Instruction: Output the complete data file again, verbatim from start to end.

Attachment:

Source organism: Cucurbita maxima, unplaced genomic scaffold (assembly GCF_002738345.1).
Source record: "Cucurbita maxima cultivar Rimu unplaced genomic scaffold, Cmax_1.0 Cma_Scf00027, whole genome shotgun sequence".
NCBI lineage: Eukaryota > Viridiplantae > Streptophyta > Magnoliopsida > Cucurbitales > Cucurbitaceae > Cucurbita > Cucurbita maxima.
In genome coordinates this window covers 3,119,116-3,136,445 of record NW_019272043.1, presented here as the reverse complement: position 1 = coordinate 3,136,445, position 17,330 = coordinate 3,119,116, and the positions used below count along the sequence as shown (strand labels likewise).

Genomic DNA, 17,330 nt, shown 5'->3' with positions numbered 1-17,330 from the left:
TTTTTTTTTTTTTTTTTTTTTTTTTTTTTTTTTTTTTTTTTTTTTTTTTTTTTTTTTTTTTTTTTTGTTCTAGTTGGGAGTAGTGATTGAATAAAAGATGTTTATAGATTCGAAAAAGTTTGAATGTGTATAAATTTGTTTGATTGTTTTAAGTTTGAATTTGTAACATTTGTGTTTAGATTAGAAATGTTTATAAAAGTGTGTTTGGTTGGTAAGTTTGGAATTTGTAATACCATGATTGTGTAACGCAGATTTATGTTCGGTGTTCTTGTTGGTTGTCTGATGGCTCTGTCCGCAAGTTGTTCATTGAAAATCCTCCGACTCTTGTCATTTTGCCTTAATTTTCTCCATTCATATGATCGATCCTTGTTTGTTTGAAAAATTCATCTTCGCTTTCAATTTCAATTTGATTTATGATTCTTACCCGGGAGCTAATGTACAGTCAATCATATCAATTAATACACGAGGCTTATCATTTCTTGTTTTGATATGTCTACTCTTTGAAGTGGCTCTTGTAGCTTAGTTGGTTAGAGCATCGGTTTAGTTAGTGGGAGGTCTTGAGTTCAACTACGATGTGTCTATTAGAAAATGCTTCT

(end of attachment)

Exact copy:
Source organism: Cucurbita maxima, unplaced genomic scaffold (assembly GCF_002738345.1).
Source record: "Cucurbita maxima cultivar Rimu unplaced genomic scaffold, Cmax_1.0 Cma_Scf00027, whole genome shotgun sequence".
NCBI lineage: Eukaryota > Viridiplantae > Streptophyta > Magnoliopsida > Cucurbitales > Cucurbitaceae > Cucurbita > Cucurbita maxima.
In genome coordinates this window covers 3,119,116-3,136,445 of record NW_019272043.1, presented here as the reverse complement: position 1 = coordinate 3,136,445, position 17,330 = coordinate 3,119,116, and the positions used below count along the sequence as shown (strand labels likewise).

Genomic DNA, 17,330 nt, shown 5'->3' with positions numbered 1-17,330 from the left:
TTTTTTTTTTTTTTTTTTTTTTTTTTTTTTTTTTTTTTTTTTTTTTTTTTTTTTTTTTTTTTTTTTGTTCTAGTTGGGAGTAGTGATTGAATAAAAGATGTTTATAGATTCGAAAAAGTTTGAATGTGTATAAATTTGTTTGATTGTTTTAAGTTTGAATTTGTAACATTTGTGTTTAGATTAGAAATGTTTATAAAAGTGTGTTTGGTTGGTAAGTTTGGAATTTGTAATACCATGATTGTGTAACGCAGATTTATGTTCGGTGTTCTTGTTGGTTGTCTGATGGCTCTGTCCGCAAGTTGTTCATTGAAAATCCTCCGACTCTTGTCATTTTGCCTTAATTTTCTCCATTCATATGATCGATCCTTGTTTGTTTGAAAAATTCATCTTCGCTTTCAATTTCAATTTGATTTATGATTCTTACCCGGGAGCTAATGTACAGTCAATCATATCAATTAATACACGAGGCTTATCATTTCTTGTTTTGATATGTCTACTCTTTGAAGTGGCTCTTGTAGCTTAGTTGGTTAGAGCATCGGTTTAGTTAGTGGGAGGTCTTGAGTTCAACTACGATGTGTCTATTAGAAAATGCTTCT